Like clockwork, it happened yesterday. Unfortunately, this time, the haze didn’t lift. It just moved slightly west to Puget Sound. Having never seen such a sight. I grabbed my camera and headed to the roof deck. Below are two of the images I managed to capture.
When we first moved to Seattle in June 2017. It was a completely new experience for me. Having lived on in New York and New Jersey my entire life, I was more than ready for a change of scenery. Before the move, we visited Seattle and did our fair share of online research on the area. I also consulted a close friend who had worked here, and he was excited about my opportunity as he was sad to see me go. To quote him, “The trees are fucking huge, and you’re going to love it.” Upon our arrival, my wife’s new company assigned us a real estate agent. However, after seeing five or six less than convincing condos, we decided to rent while we got more familiar with the area. Almost three years later, we decided to link up with our original agent and struck gold on the very first day. We immediately made an offer on the spot and received an acceptance call shortly after returning to our apartment. The rest, as they say, was history.
As I began to head back down from the roof deck and enjoy the tacos my wife had been preparing. I was greeted by a really kind couple by the bar. After a short chat, I was asked if and where they could see some, if any of the pictures I had just taken. I gave one of them my card in hopes of sharing before I headed downstairs. While there are probably countless people living here, my hopes are to run into them again and possibly lear more from natives of the city I’ve come to call my home. In the meantime, this post and these pictures are for them.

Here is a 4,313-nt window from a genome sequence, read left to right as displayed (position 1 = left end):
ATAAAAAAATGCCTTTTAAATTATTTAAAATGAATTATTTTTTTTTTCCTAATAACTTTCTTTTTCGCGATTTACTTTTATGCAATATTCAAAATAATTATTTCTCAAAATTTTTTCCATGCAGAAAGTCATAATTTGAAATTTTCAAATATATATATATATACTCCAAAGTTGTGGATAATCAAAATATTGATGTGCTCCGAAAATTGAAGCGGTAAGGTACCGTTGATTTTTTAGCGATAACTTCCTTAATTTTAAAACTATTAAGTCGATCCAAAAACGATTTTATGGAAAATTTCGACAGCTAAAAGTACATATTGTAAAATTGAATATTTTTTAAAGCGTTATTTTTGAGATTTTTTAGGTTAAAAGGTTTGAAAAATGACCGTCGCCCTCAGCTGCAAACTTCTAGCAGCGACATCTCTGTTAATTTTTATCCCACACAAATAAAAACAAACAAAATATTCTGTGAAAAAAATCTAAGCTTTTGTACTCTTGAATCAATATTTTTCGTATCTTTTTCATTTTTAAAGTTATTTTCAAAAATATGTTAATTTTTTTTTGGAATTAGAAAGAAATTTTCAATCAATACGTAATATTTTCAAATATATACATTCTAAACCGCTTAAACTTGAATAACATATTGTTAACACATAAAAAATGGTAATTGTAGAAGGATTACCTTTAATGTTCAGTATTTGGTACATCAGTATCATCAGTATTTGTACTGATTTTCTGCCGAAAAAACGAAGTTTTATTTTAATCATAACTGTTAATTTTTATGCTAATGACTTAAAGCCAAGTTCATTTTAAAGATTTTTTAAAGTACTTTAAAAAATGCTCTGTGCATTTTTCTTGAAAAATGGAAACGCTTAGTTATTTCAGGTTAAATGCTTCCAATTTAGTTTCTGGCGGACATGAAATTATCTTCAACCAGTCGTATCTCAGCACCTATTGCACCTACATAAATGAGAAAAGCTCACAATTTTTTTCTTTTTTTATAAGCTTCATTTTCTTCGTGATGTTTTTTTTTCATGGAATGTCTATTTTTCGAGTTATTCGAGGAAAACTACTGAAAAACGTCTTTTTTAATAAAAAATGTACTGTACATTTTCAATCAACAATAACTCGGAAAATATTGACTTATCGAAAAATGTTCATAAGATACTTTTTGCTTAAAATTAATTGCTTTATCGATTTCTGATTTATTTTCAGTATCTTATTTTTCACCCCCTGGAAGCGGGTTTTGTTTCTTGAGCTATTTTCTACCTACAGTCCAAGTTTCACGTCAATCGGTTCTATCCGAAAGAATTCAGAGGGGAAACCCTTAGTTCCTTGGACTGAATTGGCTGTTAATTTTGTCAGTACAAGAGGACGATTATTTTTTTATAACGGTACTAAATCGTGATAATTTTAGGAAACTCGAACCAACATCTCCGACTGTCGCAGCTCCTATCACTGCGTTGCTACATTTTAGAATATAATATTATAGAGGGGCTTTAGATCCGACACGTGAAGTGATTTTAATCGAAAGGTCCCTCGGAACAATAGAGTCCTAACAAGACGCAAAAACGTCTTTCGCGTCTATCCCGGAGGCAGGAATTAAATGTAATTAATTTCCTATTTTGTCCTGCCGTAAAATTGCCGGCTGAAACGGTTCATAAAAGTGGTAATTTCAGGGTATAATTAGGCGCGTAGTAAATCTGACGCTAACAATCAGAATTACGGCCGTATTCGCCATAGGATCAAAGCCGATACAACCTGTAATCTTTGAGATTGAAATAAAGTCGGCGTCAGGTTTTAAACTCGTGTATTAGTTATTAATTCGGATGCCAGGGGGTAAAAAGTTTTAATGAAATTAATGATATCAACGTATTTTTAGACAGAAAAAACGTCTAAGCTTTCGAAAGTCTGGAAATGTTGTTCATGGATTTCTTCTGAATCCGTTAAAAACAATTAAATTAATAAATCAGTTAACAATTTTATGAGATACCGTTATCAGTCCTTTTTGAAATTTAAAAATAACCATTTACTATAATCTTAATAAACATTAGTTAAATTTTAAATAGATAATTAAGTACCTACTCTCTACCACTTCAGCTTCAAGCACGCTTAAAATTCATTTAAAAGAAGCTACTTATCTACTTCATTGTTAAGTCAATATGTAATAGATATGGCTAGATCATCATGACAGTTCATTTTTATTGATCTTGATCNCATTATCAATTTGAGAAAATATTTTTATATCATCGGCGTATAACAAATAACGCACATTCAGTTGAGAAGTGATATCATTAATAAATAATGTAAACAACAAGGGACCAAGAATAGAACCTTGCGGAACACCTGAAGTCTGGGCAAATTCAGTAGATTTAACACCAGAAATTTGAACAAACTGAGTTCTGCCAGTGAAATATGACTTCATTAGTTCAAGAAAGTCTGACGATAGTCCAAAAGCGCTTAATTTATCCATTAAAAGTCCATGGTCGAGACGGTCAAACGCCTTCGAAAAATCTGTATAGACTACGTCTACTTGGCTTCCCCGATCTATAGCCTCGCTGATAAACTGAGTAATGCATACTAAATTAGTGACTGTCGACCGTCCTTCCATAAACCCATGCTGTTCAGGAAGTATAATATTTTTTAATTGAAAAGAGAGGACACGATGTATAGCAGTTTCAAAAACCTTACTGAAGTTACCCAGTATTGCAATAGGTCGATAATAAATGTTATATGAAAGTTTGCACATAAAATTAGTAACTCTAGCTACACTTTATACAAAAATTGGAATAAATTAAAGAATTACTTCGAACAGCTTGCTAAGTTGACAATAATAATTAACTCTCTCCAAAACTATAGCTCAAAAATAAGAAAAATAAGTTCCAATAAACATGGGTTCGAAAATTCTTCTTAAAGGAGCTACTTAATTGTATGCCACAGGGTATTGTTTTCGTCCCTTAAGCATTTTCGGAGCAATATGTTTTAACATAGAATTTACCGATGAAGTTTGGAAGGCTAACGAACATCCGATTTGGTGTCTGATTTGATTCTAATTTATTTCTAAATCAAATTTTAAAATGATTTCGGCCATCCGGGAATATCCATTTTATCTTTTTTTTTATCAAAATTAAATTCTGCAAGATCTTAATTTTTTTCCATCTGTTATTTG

When we went out early Friday night, we couldn’t help but notice the lack of quality and somewhat toxic smell in the air. Even with our corona-masks, our breathing became so compromised that we decided to head back indoors and cut our night short. When tuning into the weather broadcast on the news, I heard a never before description of the forecast. The next few days called for “smoke” and an unhealthy air quality that came with a warning to “stay home.”
The following day was terrible, but waking up Sunday morning was downright scary, being engulfed with this thick smoke. Luckily, there was no smell of fire. But I couldn’t help but think of the John Carpenter film ‘The Fog.’ Having never seen anything like it. I raced for my camera to document the site. And what a frightening site it was.